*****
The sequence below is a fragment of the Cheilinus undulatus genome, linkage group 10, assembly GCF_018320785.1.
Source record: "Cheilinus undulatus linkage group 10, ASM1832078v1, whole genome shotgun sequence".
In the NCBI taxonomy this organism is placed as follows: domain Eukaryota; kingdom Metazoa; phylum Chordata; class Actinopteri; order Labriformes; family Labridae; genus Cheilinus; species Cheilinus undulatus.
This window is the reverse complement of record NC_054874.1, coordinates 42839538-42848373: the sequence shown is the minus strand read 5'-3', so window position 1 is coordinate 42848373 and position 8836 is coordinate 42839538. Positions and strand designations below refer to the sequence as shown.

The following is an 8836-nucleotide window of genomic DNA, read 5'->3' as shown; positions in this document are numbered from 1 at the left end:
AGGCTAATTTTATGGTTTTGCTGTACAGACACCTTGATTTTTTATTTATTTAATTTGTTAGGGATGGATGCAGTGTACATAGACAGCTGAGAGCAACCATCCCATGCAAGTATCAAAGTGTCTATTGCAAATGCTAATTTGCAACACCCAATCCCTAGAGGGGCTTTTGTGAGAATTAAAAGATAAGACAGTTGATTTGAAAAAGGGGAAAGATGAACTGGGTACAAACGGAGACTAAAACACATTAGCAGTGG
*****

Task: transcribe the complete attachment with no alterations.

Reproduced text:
The sequence below is a fragment of the Cheilinus undulatus genome, linkage group 10, assembly GCF_018320785.1.
Source record: "Cheilinus undulatus linkage group 10, ASM1832078v1, whole genome shotgun sequence".
In the NCBI taxonomy this organism is placed as follows: domain Eukaryota; kingdom Metazoa; phylum Chordata; class Actinopteri; order Labriformes; family Labridae; genus Cheilinus; species Cheilinus undulatus.
This window is the reverse complement of record NC_054874.1, coordinates 42839538-42848373: the sequence shown is the minus strand read 5'-3', so window position 1 is coordinate 42848373 and position 8836 is coordinate 42839538. Positions and strand designations below refer to the sequence as shown.

The following is an 8836-nucleotide window of genomic DNA, read 5'->3' as shown; positions in this document are numbered from 1 at the left end:
AGGCTAATTTTATGGTTTTGCTGTACAGACACCTTGATTTTTTATTTATTTAATTTGTTAGGGATGGATGCAGTGTACATAGACAGCTGAGAGCAACCATCCCATGCAAGTATCAAAGTGTCTATTGCAAATGCTAATTTGCAACACCCAATCCCTAGAGGGGCTTTTGTGAGAATTAAAAGATAAGACAGTTGATTTGAAAAAGGGGAAAGATGAACTGGGTACAAACGGAGACTAAAACACATTAGCAGTGG